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Movie Review "ROCKY HANDSOME"

 Movie Review "ROCKY HANDSOME"

Cast: John Abraham, Nishikant Kamat, Diya Chalwad, Nathalia Kaur, Sharad Kelkar, Teddy Maurya, Shruti Haasan
Director: Nishikant Kamat
Rating: 3.5 ( 3.5/5 )
 
 
With the long weekend in place, this definitely looks like a fun week for movies. On the films' front, this week sees the release of the action packed ROCKY HANDSOME that stars Bollywood's action hero John Abraham. While there have been many action films that Bollywood has witnessed, this week's release promises to be a bit different as it also shows a strong bond between John Abraham and a small girl. Will ROCKY HANDSOME prove to be a 'handsome' hit at the box-office or will it meet an ugly fate, let's analyze.

The film starts off with an extremely silent Rocky (John Abraham) buying fishes and flowers. The very moment he smells the flowers, the film goes into a 'flashback mode' followed by the introduction of Rocky's beautiful wife Rukshida Kabir Ahlawat (Shruti Hasan). When the movie is brought to the present day, a cute little girl by the name of Naomi (Baby Diya Chalwad) gets introduced. She is a frequent visitor to Rocky's pawn shop. On one such visit, when she starts conversing with the ferocious looking Rocky, she confesses that all her friends call him as 'Handsome' and that, she has been deliberately told to stay away from him because 'he had committed a crime', something that her heart refuses to believe. As days pass by, she opens up about her dreaded life before Rocky. She confesses that her mother (Nathalia Kaur) is a hardcore drug addict who gets beaten up always by some men. The unsaid bond of friendship gradually increases between the two and Rocky (without saying) becomes extremely protective about her. One fine day, when Rocky enters his shop, he becomes shell shocked to see that his shop has been broken into and that some men are driving away with Naomi in their captive. All of this leads to a deal that Rocky strikes with Naomi's kidnappers Kevin (Nishikanth Kamath) and his psycho brother. As per the deal, Rocky should deliver a certain (drug) consignment to an assigned place, in return of the freedom of Naomi and her mother. And when Rocky lands up at the assigned place for the delivery, he realises that the police has cordoned the area. What follows after that is oodles and oodles of violence including many merciless killings and brutal murders all for a single reason. Amidst all this, the police department discovers Rocky's past that shocks the daylights out of them. What is the reason for all the killings, what is Rocky's past and what reference has it got with his present, does Rocky become successful in tracing out Naomi and her mother... is what forms the rest of the film.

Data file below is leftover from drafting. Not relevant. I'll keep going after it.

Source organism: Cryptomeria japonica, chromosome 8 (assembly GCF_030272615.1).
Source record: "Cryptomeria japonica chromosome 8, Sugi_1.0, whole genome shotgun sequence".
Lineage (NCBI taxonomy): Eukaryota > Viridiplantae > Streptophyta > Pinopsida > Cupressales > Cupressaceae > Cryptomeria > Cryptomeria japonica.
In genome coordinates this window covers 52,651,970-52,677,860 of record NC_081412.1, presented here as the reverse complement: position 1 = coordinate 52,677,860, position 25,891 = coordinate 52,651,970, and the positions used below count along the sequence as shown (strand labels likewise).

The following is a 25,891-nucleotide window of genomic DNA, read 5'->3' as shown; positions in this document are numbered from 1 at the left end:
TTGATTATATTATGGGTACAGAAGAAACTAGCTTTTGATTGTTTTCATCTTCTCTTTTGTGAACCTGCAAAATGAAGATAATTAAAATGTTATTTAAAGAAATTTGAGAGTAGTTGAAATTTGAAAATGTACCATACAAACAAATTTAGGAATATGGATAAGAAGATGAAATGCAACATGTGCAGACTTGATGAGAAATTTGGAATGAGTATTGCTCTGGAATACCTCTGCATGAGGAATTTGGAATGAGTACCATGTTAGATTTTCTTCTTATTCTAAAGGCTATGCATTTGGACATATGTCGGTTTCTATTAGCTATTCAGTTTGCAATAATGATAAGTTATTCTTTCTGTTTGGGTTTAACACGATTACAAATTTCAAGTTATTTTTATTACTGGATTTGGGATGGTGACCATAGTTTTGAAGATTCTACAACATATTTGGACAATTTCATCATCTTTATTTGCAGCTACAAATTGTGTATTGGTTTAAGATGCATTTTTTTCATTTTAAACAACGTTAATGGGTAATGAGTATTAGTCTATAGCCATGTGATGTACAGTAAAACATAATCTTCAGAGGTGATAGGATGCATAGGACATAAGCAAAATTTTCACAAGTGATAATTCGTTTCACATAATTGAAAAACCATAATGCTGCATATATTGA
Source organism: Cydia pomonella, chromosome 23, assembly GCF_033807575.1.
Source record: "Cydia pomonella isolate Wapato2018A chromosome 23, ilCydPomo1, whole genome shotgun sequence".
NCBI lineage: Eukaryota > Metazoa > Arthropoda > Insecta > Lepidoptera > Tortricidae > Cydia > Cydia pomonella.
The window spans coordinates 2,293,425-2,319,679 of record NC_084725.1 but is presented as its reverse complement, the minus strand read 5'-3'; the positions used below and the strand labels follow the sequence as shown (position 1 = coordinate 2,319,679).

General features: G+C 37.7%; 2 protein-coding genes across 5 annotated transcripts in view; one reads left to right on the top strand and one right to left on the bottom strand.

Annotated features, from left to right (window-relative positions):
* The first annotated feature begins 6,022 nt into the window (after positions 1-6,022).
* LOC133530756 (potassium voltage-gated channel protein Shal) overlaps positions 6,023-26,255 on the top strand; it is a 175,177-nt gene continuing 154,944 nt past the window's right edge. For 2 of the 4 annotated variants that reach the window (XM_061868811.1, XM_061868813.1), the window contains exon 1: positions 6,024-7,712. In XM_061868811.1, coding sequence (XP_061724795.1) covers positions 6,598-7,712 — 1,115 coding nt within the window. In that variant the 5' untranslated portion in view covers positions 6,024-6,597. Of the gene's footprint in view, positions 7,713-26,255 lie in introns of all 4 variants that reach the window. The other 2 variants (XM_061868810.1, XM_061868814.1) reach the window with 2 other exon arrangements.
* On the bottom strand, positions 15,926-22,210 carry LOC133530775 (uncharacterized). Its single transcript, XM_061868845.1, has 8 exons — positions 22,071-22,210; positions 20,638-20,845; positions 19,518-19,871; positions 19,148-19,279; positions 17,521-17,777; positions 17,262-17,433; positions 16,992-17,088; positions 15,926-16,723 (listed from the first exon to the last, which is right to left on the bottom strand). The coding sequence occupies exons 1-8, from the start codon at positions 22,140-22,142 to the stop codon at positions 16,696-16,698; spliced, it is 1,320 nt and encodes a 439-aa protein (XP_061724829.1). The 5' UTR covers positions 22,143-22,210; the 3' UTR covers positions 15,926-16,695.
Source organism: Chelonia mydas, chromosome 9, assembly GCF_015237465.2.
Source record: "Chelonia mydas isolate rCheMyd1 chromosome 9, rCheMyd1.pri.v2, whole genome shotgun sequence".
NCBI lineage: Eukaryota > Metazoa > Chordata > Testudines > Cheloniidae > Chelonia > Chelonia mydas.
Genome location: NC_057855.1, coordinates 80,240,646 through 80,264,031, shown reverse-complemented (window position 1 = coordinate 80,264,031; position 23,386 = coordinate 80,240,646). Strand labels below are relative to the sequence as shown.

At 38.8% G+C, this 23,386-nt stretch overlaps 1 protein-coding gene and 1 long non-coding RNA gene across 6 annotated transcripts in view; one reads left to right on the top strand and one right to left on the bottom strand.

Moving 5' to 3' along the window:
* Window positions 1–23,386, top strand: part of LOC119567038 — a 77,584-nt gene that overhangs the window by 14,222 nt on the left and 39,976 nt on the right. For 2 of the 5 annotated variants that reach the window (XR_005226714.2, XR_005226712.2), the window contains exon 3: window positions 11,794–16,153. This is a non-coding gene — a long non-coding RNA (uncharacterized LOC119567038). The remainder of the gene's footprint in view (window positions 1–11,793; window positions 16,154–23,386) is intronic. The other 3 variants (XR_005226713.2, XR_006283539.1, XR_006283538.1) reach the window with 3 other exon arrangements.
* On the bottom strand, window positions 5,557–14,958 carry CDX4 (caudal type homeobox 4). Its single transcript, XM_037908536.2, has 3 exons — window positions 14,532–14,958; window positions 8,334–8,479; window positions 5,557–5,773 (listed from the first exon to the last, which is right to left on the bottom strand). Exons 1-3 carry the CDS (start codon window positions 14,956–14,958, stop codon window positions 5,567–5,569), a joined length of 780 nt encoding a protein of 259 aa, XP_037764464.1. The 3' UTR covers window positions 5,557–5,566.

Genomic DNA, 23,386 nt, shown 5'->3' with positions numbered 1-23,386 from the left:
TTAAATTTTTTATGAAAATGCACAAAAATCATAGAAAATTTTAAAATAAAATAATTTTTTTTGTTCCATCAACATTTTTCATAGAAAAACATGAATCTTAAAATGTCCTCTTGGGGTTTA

The film's director Nishikant Kamat, who has made varied films in the past like DRISHYAM, FORCE, MUMBAI MERI JAAN, brings an action packed entertainer in the form of ROCKY HANDSOME, which happens to be an official remake of the South Korean film THE MAN FROM NOWHERE). He has effortlessly blended style and content and has maintained a fine balance between jaw-dropping action and heart-rending emotions. One has to give it to the action directors for raising the bar for action films, with ROCKY HANDSOME. Full credits go to Nishikant Kamat, John Abraham and the film's stunt directors (Suniel Rodrigues, Kecha Kammpakdee)

ROCKY HANDSOME has a story (Ritesh Shah) that is extremely average, which could have been much better. The same holds for the film's screenplay (Ritesh Shah) that definitely could have been tighter at many places. Despite the fact that the film has a small runtime, the film's story and narrative looks highly disjointed at places, which may just act as a speed breaker with the audiences' likings. The film also sees many clichés, which just could have been avoided. The flip side is that the film boasts of some of the high-octane action drama (including the blood soaked action punches and gun fights) that Bollywood has never witnessed before. The film's adrenaline rushing action provides reasons enough to keep the audiences engrossed till the end of the film. The film's first half takes some time to firmly establish the plot; the real story starts post the kidnapping of the girl and her mother. One has to give it to the director Nishikant Kamath for having wonderfully combined nail-biting action in the song 'Teri Toh Yaad Sataye'. One word to describe the unusual combo of fight and song is 'outstanding'. The USP of the film, however, has to be its climax, wherein John Abraham enters the villain's den and the action that follows after that. One really has to applaud Nishikant Kamath for the way he has presented the film - extremely stylish.